'Growing Agritourism' workshop rescheduled
Agendas and many of the presentations from the first four workshops are available here.
There will be at least one more workshop in this series. Registration for each is now open and available online. Details:
- Rescheduled: May 18: Central Coast
UC Cooperative Extension Monterey County office, Salinas CA
Register for the Salinas workshop
View the workshop agenda
View the workshop flier
Please note that this workshop was previously scheduled for March 3, but has been rescheduled for May 18.
More about the workshops
The primary goal of the "Growing Agritourism" workshops is professional development and networking for everyone involved in local agritourism. The workshops will address challenges related to permits, regulations, planning, marketing and risk management.
The workshops will also include:
- Presentations from agritourism operators and other regional experts about the benefits, possibilities and challenges of California agritourism
- Resources and tools for marketing, agritourism association development and effective collaboration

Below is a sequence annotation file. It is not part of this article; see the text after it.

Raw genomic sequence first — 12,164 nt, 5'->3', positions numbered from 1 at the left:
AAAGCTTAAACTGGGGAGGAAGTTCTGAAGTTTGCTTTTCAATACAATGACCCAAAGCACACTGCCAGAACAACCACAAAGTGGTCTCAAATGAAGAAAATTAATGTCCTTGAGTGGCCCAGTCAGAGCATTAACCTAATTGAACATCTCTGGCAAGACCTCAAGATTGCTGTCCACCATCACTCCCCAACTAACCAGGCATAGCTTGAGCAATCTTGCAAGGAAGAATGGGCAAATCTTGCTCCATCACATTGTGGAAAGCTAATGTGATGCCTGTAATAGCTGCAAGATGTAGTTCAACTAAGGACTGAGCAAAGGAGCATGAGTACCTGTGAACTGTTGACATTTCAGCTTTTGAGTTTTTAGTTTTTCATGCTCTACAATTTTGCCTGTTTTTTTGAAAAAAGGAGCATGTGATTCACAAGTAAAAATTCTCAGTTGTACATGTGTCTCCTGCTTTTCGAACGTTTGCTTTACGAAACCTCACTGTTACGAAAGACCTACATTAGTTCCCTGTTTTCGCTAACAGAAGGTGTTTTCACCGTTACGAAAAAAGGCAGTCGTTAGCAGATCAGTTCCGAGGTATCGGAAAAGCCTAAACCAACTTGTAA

- Facilitated discussions among local government staff members, agricultural professionals, tourism professionals and agritourism operators to share perspectives and help build regional networks
The workshops are sponsored by the UC Small Farm Program, UC Cooperative Extension and local partners, including the Sierra Nevada Conservancy and Valley Land Alliance. Funding to support the workshops is from Western Sustainable Agriculture Research and Education. View the press release.
Agritourism benefits and challenges
Agricultural tourism, or agritourism, allows travelers a chance to visit working farms and ranches and can include experiences such as visiting a pumpkin patch, tasting wine, staying at a guest ranch, enjoying a U-pick farm or attending a harvest festival.
"Agritourism supports rural economies and strengthens urban-rural connections," said Penny Leff, statewide agritourism coordinator for the UC Small Farm Program. "But the challenge is agritourism puts farmers and ranchers in a whole new business — the hospitality business — with a whole new set of skills to learn and a new network of colleagues to work with."
Findings from a 2009 survey of California agritourism operators confirmed that agritourism can indeed be a profitable venture for farmers and ranchers. But when it came to the topic of permits and regulations, nearly 70 percent of the comments mentioned slow, complicated processes or high fees and regulatory restrictions as major barriers to new operations.
For questions or more information, please contact Penny Leff at email@example.com or (530) 752-7779.